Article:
Here is why you cannot get your baby vaccinated against measles

Photo credit: Pixabay, Katja Fuhlert

The recent measles outbreak in the Eindhoven region is worrying. Many parents want to have their baby vaccinated against measles.

The GGD Zuidoost-Brabant has been asked the question about measles vaccination at least 25 times a week, but only children older than fourteen months are vaccinated. This is because an earlier vaccination has less effect. “We are worried,” says mother Maaike Cohn.

Before the recent measles outbreak, almost no one asked for such an early vaccination. In the Eindhoven region, 28 infections have currently been reported. This mainly concerns unvaccinated children of around the age of five.

Children from the age of fourteen months receive a call for the measles vaccination. It concerns the MMR vaccination (mumps, measles and rubella). However, many parents now want to get their children vaccinated earlier. Maaike Cohn from Tilburg is one of them. She has a baby who is under fourteen months old and also speaks to many other parents who are concerned. They desperately want their children to be vaccinated earlier.

“We want to protect our children,” says Maaike. “We are not so much afraid of the measles itself, but of the meningitis that can develop as a result of the disease.” In some people, measles can lead to meningitis or pneumonia. According to the National Institute for Public Health and the Environment (RIVM), one in ten thousand people dies from it.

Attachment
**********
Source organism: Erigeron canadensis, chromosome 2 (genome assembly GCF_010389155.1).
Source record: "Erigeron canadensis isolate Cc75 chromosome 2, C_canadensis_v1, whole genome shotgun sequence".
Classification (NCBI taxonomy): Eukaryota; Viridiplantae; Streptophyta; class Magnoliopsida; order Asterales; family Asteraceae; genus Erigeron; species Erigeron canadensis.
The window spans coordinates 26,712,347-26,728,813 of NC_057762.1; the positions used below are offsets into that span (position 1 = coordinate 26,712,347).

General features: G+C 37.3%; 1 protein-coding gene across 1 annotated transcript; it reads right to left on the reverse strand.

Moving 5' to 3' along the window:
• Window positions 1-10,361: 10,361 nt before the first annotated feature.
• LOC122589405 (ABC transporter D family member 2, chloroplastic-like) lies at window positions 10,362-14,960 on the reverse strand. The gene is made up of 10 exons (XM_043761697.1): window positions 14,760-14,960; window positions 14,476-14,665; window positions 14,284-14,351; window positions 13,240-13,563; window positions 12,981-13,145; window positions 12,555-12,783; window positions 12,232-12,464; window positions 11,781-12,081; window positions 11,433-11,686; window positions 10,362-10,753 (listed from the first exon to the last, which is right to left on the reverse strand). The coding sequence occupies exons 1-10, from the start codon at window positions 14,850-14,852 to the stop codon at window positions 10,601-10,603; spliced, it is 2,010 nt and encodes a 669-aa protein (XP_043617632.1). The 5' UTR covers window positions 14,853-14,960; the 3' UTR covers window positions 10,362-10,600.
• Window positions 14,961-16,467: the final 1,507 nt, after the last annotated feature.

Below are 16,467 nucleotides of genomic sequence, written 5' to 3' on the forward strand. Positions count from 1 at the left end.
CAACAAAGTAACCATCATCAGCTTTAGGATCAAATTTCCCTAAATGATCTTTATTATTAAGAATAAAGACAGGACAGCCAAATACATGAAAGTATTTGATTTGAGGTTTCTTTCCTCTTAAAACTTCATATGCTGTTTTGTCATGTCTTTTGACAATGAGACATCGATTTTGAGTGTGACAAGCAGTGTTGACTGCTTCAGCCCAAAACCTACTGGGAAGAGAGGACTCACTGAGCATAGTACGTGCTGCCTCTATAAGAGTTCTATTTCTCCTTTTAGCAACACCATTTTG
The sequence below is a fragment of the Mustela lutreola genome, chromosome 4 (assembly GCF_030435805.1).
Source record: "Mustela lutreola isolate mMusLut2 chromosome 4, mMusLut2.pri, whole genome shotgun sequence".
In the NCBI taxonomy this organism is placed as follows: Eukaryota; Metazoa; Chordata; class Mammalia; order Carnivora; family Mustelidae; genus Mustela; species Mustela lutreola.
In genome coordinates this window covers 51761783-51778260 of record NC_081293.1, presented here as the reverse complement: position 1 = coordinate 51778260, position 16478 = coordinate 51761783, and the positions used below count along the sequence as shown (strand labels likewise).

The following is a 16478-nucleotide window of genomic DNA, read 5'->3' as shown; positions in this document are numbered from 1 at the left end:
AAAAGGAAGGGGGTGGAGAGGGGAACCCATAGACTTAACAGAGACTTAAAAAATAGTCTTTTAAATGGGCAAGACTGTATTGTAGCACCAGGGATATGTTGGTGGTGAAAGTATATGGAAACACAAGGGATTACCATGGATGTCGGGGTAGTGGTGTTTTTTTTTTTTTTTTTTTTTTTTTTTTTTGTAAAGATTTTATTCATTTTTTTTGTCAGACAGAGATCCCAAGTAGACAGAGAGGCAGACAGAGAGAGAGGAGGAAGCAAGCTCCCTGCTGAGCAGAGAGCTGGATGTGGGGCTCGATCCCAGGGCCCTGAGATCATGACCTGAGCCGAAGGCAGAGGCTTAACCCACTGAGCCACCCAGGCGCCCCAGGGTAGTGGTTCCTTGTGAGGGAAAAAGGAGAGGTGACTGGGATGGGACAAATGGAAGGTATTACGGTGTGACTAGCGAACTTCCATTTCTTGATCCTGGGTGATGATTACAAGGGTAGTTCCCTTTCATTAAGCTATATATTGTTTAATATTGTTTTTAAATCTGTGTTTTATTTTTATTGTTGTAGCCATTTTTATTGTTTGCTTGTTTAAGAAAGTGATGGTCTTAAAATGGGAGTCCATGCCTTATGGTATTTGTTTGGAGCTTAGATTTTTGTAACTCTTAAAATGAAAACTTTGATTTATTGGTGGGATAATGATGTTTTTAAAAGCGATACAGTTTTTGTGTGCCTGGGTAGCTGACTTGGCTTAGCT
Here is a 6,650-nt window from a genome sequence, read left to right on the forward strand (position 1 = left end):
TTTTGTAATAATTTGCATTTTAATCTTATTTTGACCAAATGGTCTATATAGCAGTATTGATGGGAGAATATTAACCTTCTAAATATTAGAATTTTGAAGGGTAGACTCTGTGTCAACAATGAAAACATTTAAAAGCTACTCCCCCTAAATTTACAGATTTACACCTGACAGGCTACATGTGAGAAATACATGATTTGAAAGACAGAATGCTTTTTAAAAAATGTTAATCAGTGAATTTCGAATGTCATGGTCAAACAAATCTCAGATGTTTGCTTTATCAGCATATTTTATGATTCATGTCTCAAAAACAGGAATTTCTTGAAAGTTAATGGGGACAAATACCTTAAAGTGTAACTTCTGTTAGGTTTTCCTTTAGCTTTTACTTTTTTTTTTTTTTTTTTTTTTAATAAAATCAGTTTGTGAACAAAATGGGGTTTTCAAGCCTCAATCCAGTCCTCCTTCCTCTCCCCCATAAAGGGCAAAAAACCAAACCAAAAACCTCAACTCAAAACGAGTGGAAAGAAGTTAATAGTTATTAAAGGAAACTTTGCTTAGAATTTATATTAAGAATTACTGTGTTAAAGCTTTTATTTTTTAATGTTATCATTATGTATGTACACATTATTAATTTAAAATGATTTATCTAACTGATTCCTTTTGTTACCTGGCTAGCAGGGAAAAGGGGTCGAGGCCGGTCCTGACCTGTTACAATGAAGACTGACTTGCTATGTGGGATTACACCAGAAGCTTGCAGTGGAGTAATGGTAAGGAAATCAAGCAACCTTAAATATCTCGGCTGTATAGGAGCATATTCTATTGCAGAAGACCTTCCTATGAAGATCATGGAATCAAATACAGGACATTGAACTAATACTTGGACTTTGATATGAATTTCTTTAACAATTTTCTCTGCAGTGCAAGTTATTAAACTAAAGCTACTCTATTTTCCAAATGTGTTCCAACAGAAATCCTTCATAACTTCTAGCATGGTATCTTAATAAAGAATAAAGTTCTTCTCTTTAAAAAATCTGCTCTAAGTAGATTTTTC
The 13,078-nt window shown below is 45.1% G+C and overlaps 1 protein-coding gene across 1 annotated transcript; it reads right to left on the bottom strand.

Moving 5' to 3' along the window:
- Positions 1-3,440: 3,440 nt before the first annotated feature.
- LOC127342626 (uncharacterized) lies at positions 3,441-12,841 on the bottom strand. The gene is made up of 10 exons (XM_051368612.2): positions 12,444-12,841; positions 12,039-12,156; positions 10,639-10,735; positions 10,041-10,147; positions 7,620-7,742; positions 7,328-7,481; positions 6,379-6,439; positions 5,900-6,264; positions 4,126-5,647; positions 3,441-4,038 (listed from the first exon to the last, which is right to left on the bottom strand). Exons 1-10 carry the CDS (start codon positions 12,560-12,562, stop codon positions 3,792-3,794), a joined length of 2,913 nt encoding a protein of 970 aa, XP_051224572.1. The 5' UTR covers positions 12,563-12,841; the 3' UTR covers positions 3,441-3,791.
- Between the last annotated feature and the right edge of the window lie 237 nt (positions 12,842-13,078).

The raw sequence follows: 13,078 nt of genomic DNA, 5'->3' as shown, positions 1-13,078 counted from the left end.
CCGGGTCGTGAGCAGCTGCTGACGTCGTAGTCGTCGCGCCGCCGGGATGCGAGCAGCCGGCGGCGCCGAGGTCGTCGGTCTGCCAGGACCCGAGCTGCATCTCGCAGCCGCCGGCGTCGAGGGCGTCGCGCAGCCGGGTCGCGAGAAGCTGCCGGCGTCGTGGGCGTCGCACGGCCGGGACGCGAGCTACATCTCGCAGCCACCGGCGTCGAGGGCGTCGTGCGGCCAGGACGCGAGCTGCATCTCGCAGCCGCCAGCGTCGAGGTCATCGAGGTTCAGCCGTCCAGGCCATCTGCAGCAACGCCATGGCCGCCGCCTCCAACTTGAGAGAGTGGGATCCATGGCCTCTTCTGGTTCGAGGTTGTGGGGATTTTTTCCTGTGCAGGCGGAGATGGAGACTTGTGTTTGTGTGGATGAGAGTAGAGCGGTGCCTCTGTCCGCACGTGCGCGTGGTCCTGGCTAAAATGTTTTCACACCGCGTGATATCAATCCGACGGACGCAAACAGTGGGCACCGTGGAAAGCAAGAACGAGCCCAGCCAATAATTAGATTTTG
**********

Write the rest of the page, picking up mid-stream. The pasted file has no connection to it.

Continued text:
“You could say: that’s very low. But it will be your child. If you can protect your child, as a parent you want to do everything you can to prevent something like that,” says Maaike.

‘Less well protected’
The GGD says that these parents are always told ‘no’. The jabs will not be brought forward. According to a spokesperson, the limit of fourteen months was chosen because children are protected against the virus for as long as possible. If a child is vaccinated earlier, the child is less well protected against measles in the short and longer term. This is due to the immune system of babies.

“But less is not nothing,” says mother Maaike. “Then the children are still a bit protected. If there is an outbreak, it makes sense to vaccinate, doesn’t it?”

‘Not yet a necessity’
At the moment, according to the GGD, there is no need to vaccinate babies earlier. According to a spokesperson, this is only necessary in the event of a huge outbreak, because then there is a much higher risk of people becoming infected. The GGD cites the example of the major outbreak in 2013, in which about three thousand cases of measles were reported.

Currently, 28 people are infected with measles. “With the current figures, there is little chance that children will come into contact with the virus,” says the spokesperson. If an unvaccinated child has been in direct contact with someone who is infected, a vaccination can be offered earlier. “We’re keeping a close eye on it.”

Source: Omroep Brabant

For Eindhoven News: Muktha Kartik

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